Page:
Manual tillers help

rosessecretgardenFebruary 13, 2010

Hey all

I could not find the right sub forum for this post so i am posting it here because of high traffic. I hope i get good answer here too

I understand that there are electric-powered tillers and motorized tillers. The area I'm gardening is not so big so I don't think I need something so fancy. Is there a manual (hand tool) tiller I can buy? I'm only looking to till about 60 sq. feet.

Is their a particular hand-tool tiller someone can recommend for this?

Thanks to pointers

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digdirt2(6b-7a No.Cent. AR HZ8 Sun-35)

Tool Shed forum has most of the tiller discussions. The best "hand-tool tiller" is a spade (aka potato fork) or a 3 or 4 tine cultivator. The cultivators types won't go all that deep but a spade will turn it to the depth of the prongs with some added elbow grease.

Still alot more work than a power tiller.


    Bookmark   February 13, 2010 at 1:51PM
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flora_uk(SW UK 8/9)

Yes, for that size I'd just get a good fork (a digging fork, not a potato fork which has flat tines). It's worth paying for stainless steel, especially if you have heavy soil. 60 sq feet is barely worth getting a motorised tiller cranked up. You could dig it over in 30 minutes.

Here is a link that might be useful: forks

    Bookmark   February 13, 2010 at 2:46PM
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naturegirl_2007 5B SW Michigan(5B SW Michigan)

You can turn over the soil in a 60 sq foot area in a short time with only a shovel. A digging fork would make it even easier.

I picked up a clearance priced auger that attaches to a portable drill at the end of the season. I used it to drill a few holes in my clay soil. It easily worked up the soil and could probably be used to till up small areas although it is sold for digging holes to plant bulbs. It might work if you really want some kind of power hand tool but it will probably take as long as using the shovel or digging fork. If you already have a battery powered drill to attach it to, it might be worth considering.

LOL, Google shows that what I bought is being promoted as suitable for tilling small places.....and I thought my idea was unique (or crazy).

Here is a link that might be useful: Garden auger

    Bookmark   February 13, 2010 at 7:12PM
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jimster(z7a MA)

I have used what I call a spading fork (D handle, 4 sturdy tines) many times to dig up a garden of a few hundred square feet. I now have a small tiller, but the fork served well and I still use it for some work.


    Bookmark   February 13, 2010 at 9:56PM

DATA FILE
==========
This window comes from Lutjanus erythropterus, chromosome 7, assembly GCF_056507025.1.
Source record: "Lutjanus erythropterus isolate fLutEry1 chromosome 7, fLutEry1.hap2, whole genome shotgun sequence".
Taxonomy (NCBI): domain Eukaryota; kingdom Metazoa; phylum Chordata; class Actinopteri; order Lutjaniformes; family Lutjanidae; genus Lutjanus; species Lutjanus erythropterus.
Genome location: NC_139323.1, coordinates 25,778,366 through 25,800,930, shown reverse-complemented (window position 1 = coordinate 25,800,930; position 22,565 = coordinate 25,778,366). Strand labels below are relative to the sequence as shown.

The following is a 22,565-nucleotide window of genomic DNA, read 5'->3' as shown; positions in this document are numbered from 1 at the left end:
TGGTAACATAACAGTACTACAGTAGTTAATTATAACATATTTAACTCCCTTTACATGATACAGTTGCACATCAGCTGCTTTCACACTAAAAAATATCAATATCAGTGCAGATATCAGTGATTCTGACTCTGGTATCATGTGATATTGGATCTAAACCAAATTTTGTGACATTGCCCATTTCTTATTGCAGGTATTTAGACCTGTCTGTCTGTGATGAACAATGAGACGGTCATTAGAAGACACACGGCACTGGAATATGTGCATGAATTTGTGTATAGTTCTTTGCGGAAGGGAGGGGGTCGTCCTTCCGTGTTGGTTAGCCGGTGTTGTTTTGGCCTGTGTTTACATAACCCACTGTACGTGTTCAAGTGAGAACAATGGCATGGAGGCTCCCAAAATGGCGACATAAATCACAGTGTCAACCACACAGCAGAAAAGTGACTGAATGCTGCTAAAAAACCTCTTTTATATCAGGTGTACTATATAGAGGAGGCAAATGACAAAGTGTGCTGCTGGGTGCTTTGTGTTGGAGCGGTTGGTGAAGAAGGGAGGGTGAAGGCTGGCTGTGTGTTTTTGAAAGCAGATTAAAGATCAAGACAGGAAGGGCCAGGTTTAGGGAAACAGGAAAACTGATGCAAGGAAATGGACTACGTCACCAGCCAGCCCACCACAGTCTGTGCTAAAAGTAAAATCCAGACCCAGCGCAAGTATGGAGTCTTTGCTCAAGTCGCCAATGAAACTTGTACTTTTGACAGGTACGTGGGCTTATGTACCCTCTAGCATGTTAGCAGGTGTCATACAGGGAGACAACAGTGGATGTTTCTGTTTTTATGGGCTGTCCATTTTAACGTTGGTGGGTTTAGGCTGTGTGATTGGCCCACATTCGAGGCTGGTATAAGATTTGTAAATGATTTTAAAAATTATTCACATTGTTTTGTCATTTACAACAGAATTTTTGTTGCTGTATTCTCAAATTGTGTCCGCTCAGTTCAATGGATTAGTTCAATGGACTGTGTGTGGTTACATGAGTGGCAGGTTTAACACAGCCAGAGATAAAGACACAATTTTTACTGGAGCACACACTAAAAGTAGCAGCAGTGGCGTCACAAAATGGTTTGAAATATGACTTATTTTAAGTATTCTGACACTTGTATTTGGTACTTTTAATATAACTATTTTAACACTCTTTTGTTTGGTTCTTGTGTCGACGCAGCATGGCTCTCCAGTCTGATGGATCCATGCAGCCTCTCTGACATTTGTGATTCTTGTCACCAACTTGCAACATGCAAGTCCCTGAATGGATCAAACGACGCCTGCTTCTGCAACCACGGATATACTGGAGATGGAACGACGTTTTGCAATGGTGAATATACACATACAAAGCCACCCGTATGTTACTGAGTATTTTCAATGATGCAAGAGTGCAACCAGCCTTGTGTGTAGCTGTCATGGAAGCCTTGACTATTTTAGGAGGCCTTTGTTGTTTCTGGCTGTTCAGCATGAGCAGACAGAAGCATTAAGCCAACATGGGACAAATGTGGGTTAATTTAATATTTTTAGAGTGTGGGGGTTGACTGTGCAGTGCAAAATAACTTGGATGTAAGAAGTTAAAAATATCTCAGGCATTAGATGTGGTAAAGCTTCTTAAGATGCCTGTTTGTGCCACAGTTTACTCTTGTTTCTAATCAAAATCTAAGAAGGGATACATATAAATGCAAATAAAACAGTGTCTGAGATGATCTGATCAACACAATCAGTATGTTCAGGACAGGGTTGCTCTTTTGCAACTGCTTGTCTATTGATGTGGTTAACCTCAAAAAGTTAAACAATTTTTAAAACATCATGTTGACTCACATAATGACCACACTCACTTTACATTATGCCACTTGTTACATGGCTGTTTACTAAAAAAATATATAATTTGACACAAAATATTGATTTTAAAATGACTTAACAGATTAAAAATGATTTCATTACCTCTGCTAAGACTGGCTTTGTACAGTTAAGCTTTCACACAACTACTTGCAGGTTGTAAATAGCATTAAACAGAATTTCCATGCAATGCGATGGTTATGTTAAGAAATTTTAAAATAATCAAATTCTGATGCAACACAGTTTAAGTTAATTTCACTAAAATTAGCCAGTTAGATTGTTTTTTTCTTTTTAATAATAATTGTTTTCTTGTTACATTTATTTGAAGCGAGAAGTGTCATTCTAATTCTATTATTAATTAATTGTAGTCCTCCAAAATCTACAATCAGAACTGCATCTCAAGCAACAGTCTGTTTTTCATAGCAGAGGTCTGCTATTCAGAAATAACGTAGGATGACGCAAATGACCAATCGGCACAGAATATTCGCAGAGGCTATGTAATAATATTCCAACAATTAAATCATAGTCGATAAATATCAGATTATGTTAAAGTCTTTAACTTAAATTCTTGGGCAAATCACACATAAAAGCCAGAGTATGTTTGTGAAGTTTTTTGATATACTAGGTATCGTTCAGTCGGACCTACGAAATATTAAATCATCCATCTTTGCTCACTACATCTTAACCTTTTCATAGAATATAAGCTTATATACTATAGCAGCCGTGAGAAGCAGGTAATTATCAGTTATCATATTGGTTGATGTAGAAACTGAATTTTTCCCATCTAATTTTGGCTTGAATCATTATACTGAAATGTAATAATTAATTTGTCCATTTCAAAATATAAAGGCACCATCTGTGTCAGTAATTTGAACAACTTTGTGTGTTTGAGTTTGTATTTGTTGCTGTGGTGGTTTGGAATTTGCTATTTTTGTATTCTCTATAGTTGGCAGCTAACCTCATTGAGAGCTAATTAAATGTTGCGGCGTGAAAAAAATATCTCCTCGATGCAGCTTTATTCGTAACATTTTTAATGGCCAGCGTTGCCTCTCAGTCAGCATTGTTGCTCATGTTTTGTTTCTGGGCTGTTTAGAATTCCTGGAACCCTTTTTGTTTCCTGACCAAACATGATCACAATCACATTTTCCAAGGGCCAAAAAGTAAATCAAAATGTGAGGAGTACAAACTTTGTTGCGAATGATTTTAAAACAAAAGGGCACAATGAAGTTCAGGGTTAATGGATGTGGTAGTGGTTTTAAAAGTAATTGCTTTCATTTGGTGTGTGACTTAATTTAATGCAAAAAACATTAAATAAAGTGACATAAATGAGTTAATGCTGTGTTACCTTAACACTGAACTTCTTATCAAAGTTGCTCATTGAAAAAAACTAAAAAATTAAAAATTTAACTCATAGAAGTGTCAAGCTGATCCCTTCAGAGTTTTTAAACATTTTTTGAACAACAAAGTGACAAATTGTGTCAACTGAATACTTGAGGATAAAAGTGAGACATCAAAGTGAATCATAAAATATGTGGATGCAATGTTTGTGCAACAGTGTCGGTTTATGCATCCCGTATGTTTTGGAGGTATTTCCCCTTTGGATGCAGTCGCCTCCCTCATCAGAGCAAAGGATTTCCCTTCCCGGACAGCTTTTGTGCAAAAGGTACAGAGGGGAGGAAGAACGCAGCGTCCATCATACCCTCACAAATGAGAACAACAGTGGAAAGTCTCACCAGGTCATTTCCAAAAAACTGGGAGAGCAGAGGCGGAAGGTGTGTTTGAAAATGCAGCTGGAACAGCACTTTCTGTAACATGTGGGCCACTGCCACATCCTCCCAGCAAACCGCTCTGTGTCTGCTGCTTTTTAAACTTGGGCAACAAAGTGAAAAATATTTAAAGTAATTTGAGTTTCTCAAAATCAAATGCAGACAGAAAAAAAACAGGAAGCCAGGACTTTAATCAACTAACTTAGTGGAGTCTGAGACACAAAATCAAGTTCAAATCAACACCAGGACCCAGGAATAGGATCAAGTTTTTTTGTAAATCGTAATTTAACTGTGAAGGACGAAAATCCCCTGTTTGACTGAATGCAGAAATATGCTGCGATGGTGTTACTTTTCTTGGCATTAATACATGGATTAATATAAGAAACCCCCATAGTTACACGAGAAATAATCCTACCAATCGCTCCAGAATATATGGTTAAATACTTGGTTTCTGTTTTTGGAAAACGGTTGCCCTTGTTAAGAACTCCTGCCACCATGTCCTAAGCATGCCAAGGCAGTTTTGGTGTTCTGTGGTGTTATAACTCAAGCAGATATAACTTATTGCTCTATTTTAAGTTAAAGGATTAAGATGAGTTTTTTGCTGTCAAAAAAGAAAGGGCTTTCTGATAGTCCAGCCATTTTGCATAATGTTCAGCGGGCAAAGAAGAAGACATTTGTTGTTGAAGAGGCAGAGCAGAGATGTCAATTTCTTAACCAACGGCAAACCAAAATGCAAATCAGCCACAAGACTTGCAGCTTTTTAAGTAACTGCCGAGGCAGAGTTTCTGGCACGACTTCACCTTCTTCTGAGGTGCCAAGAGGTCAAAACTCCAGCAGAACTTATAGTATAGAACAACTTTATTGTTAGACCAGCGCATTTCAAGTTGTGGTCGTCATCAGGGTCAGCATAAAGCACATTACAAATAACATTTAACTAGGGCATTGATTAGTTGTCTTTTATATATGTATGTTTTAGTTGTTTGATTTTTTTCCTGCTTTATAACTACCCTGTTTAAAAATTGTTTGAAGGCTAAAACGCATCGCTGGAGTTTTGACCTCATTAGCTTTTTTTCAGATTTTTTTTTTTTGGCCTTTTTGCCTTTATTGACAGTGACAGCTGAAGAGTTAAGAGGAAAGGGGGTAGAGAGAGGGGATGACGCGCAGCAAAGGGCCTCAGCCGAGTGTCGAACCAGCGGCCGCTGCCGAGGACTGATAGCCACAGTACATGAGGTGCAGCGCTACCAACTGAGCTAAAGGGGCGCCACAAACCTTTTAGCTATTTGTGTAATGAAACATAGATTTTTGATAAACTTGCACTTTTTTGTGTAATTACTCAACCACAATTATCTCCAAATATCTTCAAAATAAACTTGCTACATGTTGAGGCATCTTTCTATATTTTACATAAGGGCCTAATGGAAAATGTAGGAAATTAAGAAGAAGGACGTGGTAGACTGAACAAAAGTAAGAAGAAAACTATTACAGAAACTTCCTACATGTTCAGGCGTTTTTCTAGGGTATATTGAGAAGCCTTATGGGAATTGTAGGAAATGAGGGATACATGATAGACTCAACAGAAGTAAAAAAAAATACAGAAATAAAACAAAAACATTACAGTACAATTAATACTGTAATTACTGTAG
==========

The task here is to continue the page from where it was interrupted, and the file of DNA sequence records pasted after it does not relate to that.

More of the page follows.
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The spalding fork sounds good. I will look into it.
I have clost to 500 sq-ft garden area and all I have is a regular shovel. I get some good exercise turning the beds in the fall and spring,(those that are vacant). I do turn them over mostly because I keep amending with leaves and compost. By the way, I am not young. Why go to gym(and pay !?), when you can exercise right in your garden for free??LOL

    Bookmark   February 14, 2010 at 12:56AM
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I had a small Sears tiller about 5 years ago. About a foot wide with removable tines. Very light and easy to man handle. I think some of the Garden type shows give examples of small ones that are used around edges and small areas. Try a flea market, sometimes you can find one that fits your situation and get a good deal. But, unless you have back problems or bad arthritis I would try to do it manually with a fork or hoe. Most gardeners seem to be pretty fit.


    Bookmark   February 14, 2010 at 8:34AM
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I have a large rear-tine Craftsman tiller, a mini honda tiller and a 4 prong cultivator. I use the mini tiller for breaking ground in areas that have sensitive issues like tree roots because it's fairly easy to control (I'm a small 5'3" woman). The large tiller is used for open areas because it basically tears through everything and doesn't have a very sharp turn ratio. But the hand cultivator is probably my favorite tool. It's what I use to turn compost and add amendments to raised beds. The tillers require prep before using and ongoing maintenance (gas, oil, plugs, filters) while the cultivator just sits there waiting for me.

    Bookmark   February 14, 2010 at 10:13AM
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A small 60sf (8x8) lot can be dug up in about 30 min ~ 1hr using a combination of spade and fork. If double-digging, it may take about 4~5 hrs.

    Bookmark   February 15, 2010 at 11:55AM
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jimster(z7a MA)

Hand spading an area of 500 s.f. or so is quite feasible. Don't do it all at once. Pace yourself and do it in several sessions.


    Bookmark   February 15, 2010 at 1:29PM
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